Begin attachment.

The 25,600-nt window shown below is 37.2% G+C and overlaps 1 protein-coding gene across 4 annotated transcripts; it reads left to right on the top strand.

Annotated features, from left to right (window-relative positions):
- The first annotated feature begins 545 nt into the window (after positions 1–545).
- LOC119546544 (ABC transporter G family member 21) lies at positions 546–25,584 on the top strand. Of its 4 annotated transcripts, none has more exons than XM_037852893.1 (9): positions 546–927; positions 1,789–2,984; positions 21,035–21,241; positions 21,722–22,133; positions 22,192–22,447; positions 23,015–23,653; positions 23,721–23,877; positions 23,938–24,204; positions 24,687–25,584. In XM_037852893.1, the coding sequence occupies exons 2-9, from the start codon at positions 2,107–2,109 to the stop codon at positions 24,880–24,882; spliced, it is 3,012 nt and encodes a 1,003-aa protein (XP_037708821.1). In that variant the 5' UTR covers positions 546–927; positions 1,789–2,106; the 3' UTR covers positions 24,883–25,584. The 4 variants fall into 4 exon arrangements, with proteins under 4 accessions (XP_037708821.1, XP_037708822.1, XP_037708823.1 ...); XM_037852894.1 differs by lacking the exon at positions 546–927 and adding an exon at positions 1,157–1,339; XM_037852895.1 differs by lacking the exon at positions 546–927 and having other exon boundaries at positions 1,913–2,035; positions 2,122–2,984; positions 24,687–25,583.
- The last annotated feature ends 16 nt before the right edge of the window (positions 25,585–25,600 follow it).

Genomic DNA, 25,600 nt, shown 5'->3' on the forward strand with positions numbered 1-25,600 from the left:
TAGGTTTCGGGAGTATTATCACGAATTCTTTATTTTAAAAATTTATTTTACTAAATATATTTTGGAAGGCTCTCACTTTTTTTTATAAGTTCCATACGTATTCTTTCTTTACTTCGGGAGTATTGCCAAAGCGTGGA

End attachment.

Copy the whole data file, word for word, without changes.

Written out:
The 25,600-nt window shown below is 37.2% G+C and overlaps 1 protein-coding gene across 4 annotated transcripts; it reads left to right on the top strand.

Annotated features, from left to right (window-relative positions):
- The first annotated feature begins 545 nt into the window (after positions 1–545).
- LOC119546544 (ABC transporter G family member 21) lies at positions 546–25,584 on the top strand. Of its 4 annotated transcripts, none has more exons than XM_037852893.1 (9): positions 546–927; positions 1,789–2,984; positions 21,035–21,241; positions 21,722–22,133; positions 22,192–22,447; positions 23,015–23,653; positions 23,721–23,877; positions 23,938–24,204; positions 24,687–25,584. In XM_037852893.1, the coding sequence occupies exons 2-9, from the start codon at positions 2,107–2,109 to the stop codon at positions 24,880–24,882; spliced, it is 3,012 nt and encodes a 1,003-aa protein (XP_037708821.1). In that variant the 5' UTR covers positions 546–927; positions 1,789–2,106; the 3' UTR covers positions 24,883–25,584. The 4 variants fall into 4 exon arrangements, with proteins under 4 accessions (XP_037708821.1, XP_037708822.1, XP_037708823.1 ...); XM_037852894.1 differs by lacking the exon at positions 546–927 and adding an exon at positions 1,157–1,339; XM_037852895.1 differs by lacking the exon at positions 546–927 and having other exon boundaries at positions 1,913–2,035; positions 2,122–2,984; positions 24,687–25,583.
- The last annotated feature ends 16 nt before the right edge of the window (positions 25,585–25,600 follow it).

Genomic DNA, 25,600 nt, shown 5'->3' on the forward strand with positions numbered 1-25,600 from the left:
TAGGTTTCGGGAGTATTATCACGAATTCTTTATTTTAAAAATTTATTTTACTAAATATATTTTGGAAGGCTCTCACTTTTTTTTATAAGTTCCATACGTATTCTTTCTTTACTTCGGGAGTATTGCCAAAGCGTGGA